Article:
This should come as no surprise

BO's FY 2013 budget, via the Weekly Standard (click to embiggen):

From almost two-and-a-half years ago:

h/t Tom

Size matters

We've had budget graphics up before but it's been a while and this one (via Weasel Zippers) really has a lot of detailed info. You'll want to click on the graphic so as to be able to see the wee, tiny speck labelled "2011 Proposed Cuts"...

Insanity or Cloward-Piven?

Either way, it's not a good thing.

Click on to embiggen, as they say (via Moonbattery).


...According to The Hill, Democrats are so frustrated with President Obama's "passivity on the economy" that they're actively working on a fresh stimulus package that would include significant new spending on roads and other infrastructure, paid for by closing various tax loopholes...

[....] The classic definition of insanity is doing the same thing over and over again while expecting different results. At the moment, that seems a fitting description for the Democratic Party's economic agenda.

"S&P threatens to cut U.S. credit rating on deficit"

So reads the headline on this story at Reuters. They haven't done it yet—they haven't lowered our credit rating below its current AAA rating. Yet. 

...S&P, which assigns ratings to guide investors on the risks involved in buying debt instruments, slapped a negative outlook on the country's top-notch credit rating and said there's at least a one-in-three chance that it could eventually cut it.

A downgrade, which would leave Germany and France with a higher rating, would erode the status of the United States as the world's most powerful economy and the dollar's role as the dominant global currency....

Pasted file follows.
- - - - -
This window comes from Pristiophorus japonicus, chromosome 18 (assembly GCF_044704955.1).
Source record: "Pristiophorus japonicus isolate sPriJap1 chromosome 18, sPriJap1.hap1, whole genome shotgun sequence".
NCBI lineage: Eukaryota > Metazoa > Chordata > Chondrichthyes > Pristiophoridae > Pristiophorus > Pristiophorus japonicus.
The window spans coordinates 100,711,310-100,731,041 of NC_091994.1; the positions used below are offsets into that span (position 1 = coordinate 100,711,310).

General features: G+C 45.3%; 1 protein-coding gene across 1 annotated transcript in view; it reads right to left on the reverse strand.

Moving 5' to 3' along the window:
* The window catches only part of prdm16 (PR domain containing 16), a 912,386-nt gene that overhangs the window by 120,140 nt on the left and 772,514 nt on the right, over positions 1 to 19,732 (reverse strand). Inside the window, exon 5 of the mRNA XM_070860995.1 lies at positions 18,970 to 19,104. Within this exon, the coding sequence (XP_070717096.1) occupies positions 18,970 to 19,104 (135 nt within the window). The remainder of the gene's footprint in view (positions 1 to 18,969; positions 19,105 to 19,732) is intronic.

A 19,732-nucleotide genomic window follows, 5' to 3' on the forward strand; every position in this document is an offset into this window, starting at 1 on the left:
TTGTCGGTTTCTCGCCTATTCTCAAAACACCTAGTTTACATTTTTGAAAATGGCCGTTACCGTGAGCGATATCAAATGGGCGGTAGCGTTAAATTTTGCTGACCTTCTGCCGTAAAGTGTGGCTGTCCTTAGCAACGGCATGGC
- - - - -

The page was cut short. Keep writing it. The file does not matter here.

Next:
[....] "Because the U.S. has, relative to its AAA peers, what we consider to be very large budget deficits and rising government indebtedness, and the path to addressing these is not clear to us, we have revised our outlook on the long-term rating to negative from stable," S&P said....

"Stable" basically means "steady as she goes," while "negative" means, well, what you think—not good.  The time frame during which they'd lower our credit rating—maybe—is at least 2 years away.

So there's been all sorts of spin put on this today, ranging from opinions that ratings agencies have performed miserably over the years, to Eric Cantor (R-Va) saying S&P made clear, getting spending and our deficit under control can no longer be put off for another day, which is why House Republicans will only move forward on the President's request to increase the debt limit if it is accompanied by serious reforms that immediately reduce federal spending and end the culture of debt in Washington....

to Peter Welch (D-Vt) trying to make the argument that this "revised outlook" was an indication that the debt limit needed to be raised without restraining spending:

America pays its bills. I hope Majority Leader Cantor and those in Congress seizing upon debt ceiling pressure as a "leverage opportunity" are listening to the markets today and thinking twice about their risky strategy.

Another story at Bloomberg is here.

Look, all I know is if somebody—S&P, Moody's, whoever—lowers our rating down the road sometime, that means that we will have to offer higher yields, which means higher debt payments, and that will only worsen our deficit problems as we borrow more money.

Stop. the. madness.


Subscribe to deficit